The telecommunications industry is relied upon by millions of customers each day to provide them with the ability to make phone calls, connect to the internet, stream data and gain access to emergency services. The cell phone has become much more than a mobile telephone over the course of the last ten years. It is now the main connection device that many consumers have to nearly everything that is outside of their general location. As the demands of consumers to use their cell phones for more and more connection activities has grown, so too has the need for larger and faster data networks. Along with the demand the costs that are associated with operation and maintenance of the wireless networks themselves have grown. More capacity means more operating costs, and while the increased demand should technically be associated with higher monthly bills, the competitiveness of the industry serves to keep consumer charges down or from growing too fast. As operating margins tighten though, increased priority has to be put on the protection and hardening of the existing network equipment and the extension of component life spans. The most effective way to keep costs as low as possible is to prevent damage.
Telecommunications surge protection involves the outfitting of cellular towers and structures with surge protective devices (SPDs) that can not only divert a power surge away from sensitive equipment, but also help lower maintenance labor costs associated with equipment replacement, or even replacement of the SPD systems themselves once they have performed their duty. Each time that a conventional (MOV, GDT or Hybrid device) surge protection device is triggered, it responds by cutting the circuit between the area that has been struck by a surge and the computer equipment which resides upon the networked tower. When this connection is severed in order to avoid the damage that results from an unmanageable amount of electricity, it also renders the communication systems non-functional until that connection is remade. When the system is not functioning, then the connection that consumers within a specific cell range are relying upon may also be severed. While there is overlap in coverage areas in most regions, there are also more remote areas that rely specifically on a particular tower for its connection. If that tower goes offline, many customers will experience a lack of service. A lack of ability to connect to a network is the number one complaint of consumer cellular customers, and also is one of the main reasons that users may decide to switch to another carrier. In order to prevent unhappy customers, towers are tasked with staying functional for the maximum timeframes possible. For this reason, the SPD technology that is supplied by Raycap and its Strikesorb line is crucial to maintaining happy and connected customers, because it is capable of absorbing many surges without failure and without needing to be replaced.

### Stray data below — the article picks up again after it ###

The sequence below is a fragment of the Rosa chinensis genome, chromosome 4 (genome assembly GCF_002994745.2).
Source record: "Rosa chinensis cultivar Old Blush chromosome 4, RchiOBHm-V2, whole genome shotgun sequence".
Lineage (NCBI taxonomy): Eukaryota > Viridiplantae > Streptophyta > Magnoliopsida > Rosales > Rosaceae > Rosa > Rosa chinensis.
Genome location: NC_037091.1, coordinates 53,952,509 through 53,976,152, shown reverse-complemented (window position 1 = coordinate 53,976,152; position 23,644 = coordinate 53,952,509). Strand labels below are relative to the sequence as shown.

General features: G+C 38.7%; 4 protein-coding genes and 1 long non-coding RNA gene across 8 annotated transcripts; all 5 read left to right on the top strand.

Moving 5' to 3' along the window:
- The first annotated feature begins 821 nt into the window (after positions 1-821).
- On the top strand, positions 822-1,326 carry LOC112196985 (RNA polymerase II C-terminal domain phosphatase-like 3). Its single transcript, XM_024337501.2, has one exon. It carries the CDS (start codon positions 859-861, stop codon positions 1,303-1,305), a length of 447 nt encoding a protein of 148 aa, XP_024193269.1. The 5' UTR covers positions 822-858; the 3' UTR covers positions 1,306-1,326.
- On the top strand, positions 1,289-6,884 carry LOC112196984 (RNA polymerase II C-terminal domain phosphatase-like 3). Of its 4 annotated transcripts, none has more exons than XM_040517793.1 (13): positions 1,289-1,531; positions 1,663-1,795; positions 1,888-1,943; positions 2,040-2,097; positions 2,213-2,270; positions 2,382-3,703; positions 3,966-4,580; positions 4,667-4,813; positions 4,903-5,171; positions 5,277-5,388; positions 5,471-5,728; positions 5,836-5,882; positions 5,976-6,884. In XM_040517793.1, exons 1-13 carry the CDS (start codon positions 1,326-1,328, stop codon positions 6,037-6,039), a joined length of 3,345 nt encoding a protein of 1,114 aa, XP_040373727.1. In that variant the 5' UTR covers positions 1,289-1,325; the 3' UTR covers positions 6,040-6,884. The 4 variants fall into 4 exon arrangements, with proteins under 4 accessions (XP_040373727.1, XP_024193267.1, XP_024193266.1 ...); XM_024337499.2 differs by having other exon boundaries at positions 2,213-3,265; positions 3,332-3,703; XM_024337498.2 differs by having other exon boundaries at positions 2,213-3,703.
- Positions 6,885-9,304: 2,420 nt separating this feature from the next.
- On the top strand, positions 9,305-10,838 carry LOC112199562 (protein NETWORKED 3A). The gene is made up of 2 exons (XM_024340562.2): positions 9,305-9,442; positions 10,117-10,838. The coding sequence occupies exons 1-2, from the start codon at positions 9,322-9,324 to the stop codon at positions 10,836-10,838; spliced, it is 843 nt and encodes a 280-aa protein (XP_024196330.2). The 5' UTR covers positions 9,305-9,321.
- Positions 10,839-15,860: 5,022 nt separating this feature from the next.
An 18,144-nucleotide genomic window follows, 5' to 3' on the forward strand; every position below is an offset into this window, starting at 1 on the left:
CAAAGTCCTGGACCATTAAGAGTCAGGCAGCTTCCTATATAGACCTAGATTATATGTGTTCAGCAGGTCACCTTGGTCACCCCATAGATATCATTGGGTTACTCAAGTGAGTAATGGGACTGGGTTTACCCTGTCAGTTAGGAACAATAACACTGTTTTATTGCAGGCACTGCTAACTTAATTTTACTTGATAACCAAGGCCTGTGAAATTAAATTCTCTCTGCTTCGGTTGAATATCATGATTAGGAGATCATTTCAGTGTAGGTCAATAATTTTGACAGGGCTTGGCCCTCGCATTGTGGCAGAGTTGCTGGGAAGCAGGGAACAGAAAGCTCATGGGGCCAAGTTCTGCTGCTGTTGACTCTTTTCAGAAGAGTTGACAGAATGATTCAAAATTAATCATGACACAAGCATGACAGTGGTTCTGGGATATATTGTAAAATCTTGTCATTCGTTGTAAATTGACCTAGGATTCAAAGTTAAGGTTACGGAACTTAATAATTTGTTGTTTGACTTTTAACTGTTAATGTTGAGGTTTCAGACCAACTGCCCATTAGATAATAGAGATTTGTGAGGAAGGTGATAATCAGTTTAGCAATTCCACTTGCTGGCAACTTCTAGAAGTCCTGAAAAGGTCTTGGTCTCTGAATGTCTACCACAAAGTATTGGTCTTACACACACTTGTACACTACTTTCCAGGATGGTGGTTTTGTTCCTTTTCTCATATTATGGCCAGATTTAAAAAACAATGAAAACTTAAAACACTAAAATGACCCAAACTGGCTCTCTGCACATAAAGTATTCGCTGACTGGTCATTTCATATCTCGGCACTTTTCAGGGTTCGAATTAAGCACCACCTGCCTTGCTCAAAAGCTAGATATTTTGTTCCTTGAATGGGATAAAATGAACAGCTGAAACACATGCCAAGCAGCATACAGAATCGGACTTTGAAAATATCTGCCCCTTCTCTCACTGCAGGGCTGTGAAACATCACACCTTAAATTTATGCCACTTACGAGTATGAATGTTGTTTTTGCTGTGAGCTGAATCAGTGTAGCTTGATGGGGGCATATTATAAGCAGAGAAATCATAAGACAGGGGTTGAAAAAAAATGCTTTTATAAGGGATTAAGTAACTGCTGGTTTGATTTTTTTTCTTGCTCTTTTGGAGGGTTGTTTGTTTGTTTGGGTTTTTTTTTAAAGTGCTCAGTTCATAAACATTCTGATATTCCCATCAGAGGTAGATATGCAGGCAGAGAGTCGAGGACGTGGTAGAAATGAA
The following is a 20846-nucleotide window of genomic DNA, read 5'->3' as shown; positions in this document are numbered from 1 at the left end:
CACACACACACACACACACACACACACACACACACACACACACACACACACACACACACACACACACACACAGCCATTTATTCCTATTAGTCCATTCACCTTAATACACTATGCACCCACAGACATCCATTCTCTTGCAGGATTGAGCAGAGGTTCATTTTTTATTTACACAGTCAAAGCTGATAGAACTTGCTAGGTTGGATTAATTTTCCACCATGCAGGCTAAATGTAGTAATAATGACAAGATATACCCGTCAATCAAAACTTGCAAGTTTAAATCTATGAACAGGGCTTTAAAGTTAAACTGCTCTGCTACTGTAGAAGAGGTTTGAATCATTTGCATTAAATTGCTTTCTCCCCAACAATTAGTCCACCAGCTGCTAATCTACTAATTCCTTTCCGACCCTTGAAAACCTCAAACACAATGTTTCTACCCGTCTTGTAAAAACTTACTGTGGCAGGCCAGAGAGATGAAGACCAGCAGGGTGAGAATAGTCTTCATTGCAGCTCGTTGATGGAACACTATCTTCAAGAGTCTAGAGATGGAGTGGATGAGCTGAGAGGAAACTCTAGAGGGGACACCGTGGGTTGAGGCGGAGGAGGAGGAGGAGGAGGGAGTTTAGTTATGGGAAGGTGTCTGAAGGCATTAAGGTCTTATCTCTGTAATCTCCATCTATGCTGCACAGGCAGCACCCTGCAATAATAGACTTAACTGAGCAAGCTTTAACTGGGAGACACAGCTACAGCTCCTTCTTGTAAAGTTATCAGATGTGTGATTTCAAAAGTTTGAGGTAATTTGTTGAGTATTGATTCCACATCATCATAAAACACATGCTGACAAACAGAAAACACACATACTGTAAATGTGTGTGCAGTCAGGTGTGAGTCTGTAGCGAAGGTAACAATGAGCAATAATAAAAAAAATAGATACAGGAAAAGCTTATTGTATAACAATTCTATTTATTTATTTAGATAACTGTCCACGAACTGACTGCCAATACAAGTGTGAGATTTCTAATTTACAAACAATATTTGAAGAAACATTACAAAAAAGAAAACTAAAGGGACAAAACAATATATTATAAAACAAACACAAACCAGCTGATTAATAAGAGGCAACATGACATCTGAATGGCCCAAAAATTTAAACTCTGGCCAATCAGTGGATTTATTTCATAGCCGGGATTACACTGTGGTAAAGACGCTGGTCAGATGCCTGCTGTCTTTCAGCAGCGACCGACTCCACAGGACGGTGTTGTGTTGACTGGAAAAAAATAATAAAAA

The prevention of lightning surge damage to components such as the remote radio head (RRH) or the Base Band Units (BBU) at a cellular tower is a real threat. Raycap’s state-of-the-art surge protection technology Strikesorb gives cellular carriers assurance that their towers can be protected from lightning surge. There is an ever-increasing expectation from customers to be continually connected that helps drive the carriers to continually make improvements in their networks while at the same time remaining competitive. Protection of the network components and the customer base is crucial to survival in the telecommunications industry, and Raycap is the partner that can give carriers peace of mind in this regard.